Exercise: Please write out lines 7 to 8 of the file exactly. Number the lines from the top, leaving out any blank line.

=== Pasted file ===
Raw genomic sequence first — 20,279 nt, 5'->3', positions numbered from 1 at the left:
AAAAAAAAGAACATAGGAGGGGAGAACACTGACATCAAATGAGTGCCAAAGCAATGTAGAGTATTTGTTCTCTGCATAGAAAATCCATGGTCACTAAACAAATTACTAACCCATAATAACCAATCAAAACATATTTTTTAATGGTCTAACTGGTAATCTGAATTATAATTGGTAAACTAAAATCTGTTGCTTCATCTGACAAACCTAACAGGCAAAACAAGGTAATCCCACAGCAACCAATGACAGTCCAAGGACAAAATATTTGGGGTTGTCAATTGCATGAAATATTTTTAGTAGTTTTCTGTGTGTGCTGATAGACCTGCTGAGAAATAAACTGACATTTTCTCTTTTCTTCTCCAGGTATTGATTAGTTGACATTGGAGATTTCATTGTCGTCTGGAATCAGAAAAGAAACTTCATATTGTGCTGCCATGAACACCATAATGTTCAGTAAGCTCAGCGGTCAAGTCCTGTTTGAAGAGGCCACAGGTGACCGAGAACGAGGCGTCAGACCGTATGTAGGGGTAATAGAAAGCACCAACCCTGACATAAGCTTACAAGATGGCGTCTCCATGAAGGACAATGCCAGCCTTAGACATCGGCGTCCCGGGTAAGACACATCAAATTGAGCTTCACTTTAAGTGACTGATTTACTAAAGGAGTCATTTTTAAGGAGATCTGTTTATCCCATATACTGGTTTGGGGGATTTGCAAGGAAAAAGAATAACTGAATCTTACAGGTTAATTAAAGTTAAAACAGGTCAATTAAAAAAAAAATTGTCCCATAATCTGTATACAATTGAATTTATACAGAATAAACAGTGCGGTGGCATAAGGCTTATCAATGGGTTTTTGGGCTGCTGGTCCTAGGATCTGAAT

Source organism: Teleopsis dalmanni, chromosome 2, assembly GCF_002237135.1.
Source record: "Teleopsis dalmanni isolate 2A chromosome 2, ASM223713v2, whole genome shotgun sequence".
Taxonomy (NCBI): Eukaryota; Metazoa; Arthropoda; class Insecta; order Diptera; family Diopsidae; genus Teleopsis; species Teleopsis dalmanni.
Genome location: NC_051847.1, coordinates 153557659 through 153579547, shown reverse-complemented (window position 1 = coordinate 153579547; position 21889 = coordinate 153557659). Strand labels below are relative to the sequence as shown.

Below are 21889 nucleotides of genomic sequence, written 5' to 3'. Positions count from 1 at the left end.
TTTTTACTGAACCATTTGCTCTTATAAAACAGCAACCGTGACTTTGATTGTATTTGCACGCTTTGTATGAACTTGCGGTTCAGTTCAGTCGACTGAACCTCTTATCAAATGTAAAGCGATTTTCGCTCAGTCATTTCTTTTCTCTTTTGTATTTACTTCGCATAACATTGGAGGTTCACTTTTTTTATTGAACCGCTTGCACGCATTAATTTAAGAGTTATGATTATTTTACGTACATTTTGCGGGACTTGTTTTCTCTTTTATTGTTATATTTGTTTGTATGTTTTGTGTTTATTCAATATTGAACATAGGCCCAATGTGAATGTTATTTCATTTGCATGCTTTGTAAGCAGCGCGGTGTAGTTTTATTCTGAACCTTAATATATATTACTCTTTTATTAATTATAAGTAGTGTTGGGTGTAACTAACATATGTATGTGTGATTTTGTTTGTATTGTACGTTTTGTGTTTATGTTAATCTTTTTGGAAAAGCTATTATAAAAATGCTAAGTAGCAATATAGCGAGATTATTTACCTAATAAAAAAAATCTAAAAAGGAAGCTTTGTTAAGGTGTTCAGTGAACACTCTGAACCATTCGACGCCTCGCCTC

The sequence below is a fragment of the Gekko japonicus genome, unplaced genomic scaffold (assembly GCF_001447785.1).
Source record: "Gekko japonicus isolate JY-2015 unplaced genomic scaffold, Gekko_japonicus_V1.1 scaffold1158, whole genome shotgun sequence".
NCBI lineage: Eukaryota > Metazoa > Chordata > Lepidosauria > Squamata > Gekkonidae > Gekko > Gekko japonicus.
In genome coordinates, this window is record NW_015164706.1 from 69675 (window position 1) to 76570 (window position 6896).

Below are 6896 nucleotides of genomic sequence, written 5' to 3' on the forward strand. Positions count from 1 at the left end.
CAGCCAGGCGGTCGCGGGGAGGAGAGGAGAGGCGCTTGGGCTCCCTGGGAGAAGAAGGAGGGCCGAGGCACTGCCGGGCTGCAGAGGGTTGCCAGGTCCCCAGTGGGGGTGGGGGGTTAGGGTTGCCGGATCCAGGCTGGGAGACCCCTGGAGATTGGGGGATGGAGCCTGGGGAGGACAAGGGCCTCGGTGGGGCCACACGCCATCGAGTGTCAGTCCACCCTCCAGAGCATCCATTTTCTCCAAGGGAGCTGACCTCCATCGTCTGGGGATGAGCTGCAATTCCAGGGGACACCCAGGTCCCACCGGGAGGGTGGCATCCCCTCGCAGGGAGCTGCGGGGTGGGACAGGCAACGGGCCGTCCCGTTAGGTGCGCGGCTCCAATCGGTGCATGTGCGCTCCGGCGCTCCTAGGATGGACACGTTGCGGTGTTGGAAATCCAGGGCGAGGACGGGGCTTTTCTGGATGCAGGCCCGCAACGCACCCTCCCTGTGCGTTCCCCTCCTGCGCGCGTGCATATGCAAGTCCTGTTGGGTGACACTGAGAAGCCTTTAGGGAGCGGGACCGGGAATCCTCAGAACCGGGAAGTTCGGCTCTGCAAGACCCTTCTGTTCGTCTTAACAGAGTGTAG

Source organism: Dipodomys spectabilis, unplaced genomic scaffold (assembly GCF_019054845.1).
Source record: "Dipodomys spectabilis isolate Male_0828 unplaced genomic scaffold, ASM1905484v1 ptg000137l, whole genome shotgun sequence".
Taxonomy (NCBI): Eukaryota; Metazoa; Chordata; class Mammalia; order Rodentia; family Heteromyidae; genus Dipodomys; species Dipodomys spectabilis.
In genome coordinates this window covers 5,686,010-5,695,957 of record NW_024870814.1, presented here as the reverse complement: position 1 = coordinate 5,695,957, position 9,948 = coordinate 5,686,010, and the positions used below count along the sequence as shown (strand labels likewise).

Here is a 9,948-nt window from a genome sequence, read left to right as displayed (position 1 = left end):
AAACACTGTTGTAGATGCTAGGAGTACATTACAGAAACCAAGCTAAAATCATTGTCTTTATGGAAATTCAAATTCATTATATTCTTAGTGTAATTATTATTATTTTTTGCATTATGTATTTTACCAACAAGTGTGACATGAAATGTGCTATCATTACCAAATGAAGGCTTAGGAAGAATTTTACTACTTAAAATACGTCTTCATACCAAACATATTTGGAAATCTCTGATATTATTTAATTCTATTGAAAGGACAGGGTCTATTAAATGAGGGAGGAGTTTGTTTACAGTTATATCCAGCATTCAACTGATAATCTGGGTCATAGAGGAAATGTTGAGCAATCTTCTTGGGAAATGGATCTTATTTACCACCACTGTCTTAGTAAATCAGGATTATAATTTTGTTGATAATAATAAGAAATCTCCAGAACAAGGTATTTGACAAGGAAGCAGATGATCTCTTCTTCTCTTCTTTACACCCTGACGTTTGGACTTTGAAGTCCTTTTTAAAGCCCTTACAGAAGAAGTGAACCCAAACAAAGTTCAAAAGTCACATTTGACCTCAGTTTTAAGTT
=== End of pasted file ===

Below are 21889 nucleotides of genomic sequence, written 5' to 3'. Positions count from 1 at the left end.
TTTTTACTGAACCATTTGCTCTTATAAAACAGCAACCGTGACTTTGATTGTATTTGCACGCTTTGTATGAACTTGCGGTTCAGTTCAGTCGACTGAACCTCTTATCAAATGTAAAGCGATTTTCGCTCAGTCATTTCTTTTCTCTTTTGTATTTACTTCGCATAACATTGGAGGTTCACTTTTTTTATTGAACCGCTTGCACGCATTAATTTAAGAGTTATGATTATTTTACGTACATTTTGCGGGACTTGTTTTCTCTTTTATTGTTATATTTGTTTGTATGTTTTGTGTTTATTCAATATTGAACATAGGCCCAATGTGAATGTTATTTCATTTGCATGCTTTGTAAGCAGCGCGGTGTAGTTTTATTCTGAACCTTAATATATATTACTCTTTTATTAATTATAAGTAGTGTTGGGTGTAACTAACATATGTATGTGTGATTTTGTTTGTATTGTACGTTTTGTGTTTATGTTAATCTTTTTGGAAAAGCTATTATAAAAATGCTAAGTAGCAATATAGCGAGATTATTTACCTAATAAAAAAAATCTAAAAAGGAAGCTTTGTTAAGGTGTTCAGTGAACACTCTGAACCATTCGACGCCTCGCCTC